Good writing is clear and precise. Good technical writing, to borrow a phrase from the young people, is totally clear and precise. Let’s be real: most people don’t bother reading technical documentation until they’re stuck and don’t know how to proceed. Enter this? Press that? “What do I do now?” Unfortunately for those sorry folks, their foray into the user manual or online help is often not a good experience. The reason: the explanation is not clear and/or precise. Such is the state of my chosen profession.
Let’s consider the following sentence from a draft version of a manual we are writing for help desk support people: “Most updates are removing charge types after deactivation of a service.” The first time I read the sentence, I scratched my head and wondered what the writer was trying to say. I had a vague notion of the message but only because I’ve been involved with the project for several months and already knew what the write was trying to say. However, the support person, on the phone with a merchant with a problem – and probably not a very happy merchant either – might have some serious confusion about what he’s supposed to do or when he’s supposed to do it.
The writer and I discussed the point she was trying to make about charge types and deactivations and arrived at the following solution: “The most common update after deactivating a service is removing charge types.” A pretty clear and precise explanation, I thought. But she did one better, “The most common update that requires a request to the XX department is removing charge types after deactivating a service.” Even better, I saw, because it included a vital piece of information the support person should know – that this particular type of update that we’re describing is one in which the support desk sends a request to a specific department. In other words, it’s not every or even any update: it’s a specific kind of update. Was the specificity and clarity worth the time we spent? Good question. I’d suggest you ask the support person who has to deactivate the service.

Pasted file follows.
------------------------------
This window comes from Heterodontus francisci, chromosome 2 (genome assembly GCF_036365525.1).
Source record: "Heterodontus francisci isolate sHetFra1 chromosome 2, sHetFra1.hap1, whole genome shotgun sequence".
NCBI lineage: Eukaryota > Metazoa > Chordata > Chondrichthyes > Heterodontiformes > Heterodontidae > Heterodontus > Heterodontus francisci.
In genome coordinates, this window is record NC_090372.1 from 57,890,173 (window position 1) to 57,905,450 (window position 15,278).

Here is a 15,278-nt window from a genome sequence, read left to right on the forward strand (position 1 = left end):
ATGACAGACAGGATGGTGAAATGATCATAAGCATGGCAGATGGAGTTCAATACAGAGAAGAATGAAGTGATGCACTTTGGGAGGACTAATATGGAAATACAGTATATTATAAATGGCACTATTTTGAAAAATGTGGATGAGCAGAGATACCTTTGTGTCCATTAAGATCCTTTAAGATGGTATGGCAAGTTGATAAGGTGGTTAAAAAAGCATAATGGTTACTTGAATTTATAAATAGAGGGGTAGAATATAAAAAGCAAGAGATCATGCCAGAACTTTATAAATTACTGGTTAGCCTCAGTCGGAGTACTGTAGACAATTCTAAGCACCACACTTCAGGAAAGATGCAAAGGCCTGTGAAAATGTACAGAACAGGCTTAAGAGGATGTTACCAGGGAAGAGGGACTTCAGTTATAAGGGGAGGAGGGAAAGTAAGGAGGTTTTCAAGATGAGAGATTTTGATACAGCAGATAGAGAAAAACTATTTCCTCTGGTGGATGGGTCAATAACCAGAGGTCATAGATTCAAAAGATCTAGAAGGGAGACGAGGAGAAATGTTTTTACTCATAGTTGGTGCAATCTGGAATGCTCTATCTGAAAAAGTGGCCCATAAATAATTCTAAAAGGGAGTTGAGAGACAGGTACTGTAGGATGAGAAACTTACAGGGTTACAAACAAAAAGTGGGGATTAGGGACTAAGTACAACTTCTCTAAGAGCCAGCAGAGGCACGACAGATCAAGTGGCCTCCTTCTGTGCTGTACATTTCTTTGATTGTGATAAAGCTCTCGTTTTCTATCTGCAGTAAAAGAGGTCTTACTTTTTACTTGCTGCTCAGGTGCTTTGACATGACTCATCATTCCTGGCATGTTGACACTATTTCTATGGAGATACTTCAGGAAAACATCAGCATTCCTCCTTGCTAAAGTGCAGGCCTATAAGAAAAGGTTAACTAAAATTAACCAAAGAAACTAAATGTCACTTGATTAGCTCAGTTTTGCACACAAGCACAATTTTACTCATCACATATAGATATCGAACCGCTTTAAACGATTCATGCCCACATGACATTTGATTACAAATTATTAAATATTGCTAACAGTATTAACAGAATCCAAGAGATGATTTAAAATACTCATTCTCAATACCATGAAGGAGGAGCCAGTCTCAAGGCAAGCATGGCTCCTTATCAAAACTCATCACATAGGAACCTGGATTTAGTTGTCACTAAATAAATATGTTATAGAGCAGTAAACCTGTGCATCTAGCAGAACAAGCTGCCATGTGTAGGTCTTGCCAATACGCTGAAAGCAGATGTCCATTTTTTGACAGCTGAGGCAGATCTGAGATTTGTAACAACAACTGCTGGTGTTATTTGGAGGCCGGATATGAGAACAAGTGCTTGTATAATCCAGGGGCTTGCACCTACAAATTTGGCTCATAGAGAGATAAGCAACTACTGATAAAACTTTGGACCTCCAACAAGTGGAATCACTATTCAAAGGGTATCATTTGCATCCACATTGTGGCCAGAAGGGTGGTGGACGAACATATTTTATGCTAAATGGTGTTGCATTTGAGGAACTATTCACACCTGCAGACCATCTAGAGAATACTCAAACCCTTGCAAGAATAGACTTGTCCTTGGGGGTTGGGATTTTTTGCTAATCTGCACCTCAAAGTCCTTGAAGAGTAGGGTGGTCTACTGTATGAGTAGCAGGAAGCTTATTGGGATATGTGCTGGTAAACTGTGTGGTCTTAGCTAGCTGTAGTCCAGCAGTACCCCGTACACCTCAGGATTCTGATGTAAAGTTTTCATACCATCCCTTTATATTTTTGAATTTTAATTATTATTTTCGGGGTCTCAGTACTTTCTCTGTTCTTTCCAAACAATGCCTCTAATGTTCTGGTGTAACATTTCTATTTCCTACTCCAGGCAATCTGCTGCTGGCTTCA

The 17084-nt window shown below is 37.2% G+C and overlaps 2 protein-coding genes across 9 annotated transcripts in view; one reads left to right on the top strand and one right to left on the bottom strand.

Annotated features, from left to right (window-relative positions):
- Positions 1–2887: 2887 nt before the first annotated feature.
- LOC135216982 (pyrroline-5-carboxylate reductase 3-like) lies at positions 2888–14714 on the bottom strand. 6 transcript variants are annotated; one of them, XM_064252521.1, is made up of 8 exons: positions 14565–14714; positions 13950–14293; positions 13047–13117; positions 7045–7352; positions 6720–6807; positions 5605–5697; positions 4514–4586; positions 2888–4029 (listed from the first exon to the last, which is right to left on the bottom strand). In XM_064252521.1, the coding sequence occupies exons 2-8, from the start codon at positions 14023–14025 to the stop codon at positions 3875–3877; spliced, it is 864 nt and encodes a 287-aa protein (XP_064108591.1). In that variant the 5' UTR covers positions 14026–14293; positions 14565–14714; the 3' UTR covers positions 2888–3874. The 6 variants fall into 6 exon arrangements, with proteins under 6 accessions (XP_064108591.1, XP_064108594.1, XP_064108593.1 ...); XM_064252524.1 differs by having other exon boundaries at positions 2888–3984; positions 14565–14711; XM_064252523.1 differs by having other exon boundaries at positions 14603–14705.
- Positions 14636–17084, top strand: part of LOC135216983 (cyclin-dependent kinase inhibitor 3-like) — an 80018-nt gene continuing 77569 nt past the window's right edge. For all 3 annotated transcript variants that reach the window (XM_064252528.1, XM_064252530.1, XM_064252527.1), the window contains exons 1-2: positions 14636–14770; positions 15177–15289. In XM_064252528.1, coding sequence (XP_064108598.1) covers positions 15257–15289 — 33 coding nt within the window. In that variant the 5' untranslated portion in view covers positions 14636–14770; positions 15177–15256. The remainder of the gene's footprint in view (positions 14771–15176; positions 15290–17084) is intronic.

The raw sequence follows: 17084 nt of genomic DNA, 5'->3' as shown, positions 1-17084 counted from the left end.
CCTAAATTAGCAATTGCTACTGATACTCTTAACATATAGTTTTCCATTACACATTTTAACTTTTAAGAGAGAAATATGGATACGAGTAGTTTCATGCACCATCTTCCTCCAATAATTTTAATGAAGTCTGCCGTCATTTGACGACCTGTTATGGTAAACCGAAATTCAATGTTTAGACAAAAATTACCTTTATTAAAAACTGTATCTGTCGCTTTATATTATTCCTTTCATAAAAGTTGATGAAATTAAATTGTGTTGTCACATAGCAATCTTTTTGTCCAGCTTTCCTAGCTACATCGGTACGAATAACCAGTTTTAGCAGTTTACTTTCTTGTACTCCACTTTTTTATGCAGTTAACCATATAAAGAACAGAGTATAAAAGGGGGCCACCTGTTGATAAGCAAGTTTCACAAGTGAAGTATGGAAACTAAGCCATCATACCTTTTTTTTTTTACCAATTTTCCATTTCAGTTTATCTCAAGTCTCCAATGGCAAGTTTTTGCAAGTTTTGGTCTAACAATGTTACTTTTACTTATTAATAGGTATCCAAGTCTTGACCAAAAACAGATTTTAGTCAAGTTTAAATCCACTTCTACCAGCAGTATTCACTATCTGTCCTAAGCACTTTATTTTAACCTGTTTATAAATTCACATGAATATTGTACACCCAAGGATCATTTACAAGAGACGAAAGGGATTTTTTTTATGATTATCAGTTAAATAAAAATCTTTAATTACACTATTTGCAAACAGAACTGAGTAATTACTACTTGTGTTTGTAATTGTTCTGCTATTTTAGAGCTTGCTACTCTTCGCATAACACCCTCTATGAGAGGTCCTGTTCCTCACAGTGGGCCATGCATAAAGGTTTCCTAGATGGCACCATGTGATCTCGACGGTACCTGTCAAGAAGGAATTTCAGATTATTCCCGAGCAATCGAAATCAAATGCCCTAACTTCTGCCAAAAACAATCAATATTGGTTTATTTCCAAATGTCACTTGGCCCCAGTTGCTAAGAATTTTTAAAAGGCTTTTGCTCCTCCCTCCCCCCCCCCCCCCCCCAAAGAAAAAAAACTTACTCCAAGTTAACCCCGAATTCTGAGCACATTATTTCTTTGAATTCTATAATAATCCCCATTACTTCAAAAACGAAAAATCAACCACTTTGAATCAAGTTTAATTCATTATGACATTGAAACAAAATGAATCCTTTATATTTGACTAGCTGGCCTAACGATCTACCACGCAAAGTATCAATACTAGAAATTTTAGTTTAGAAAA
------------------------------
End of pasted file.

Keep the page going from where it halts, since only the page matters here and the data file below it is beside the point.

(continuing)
The other technique lazy writers use to avoid having to fully explain or understand what they’re trying to say is the passive voice. The University of North Carolina Writing Center presents it this way: “Use of the passive voice is not a grammatical error. It’s a stylistic issue that pertains to clarity—that is, there are times when using the passive voice can prevent a reader from understanding what you mean.” (http://writingcenter.unc.edu/handouts/passive-voice/)
Why a technical writer would want to go to the trouble of writing something that prevented a reader from understanding what he was trying to explain is a good question. Certainly, as the Capital Community College Foundation says, “We find an overabundance of the passive voice in sentences created by self-protective business interests, magniloquent educators, and bombastic military writers (who must get weary of this accusation), who use the passive voice to avoid responsibility for actions taken.” (http://grammar.ccc.commnet.edu/grammar/passive.htm)
True enough. But it may also be much simpler than that: the person doesn’t know who does what and doesn’t want to take the trouble to find out.
It is only through clear and precise sentences that a technical writer can hope to translate difficult and, at times, truly esoteric technical concepts. It’s not easy and it’s not quick. It takes time because the writer has to first completely understand the topic and then, and only then, write about it. The results, however, when done properly, are worth the investment.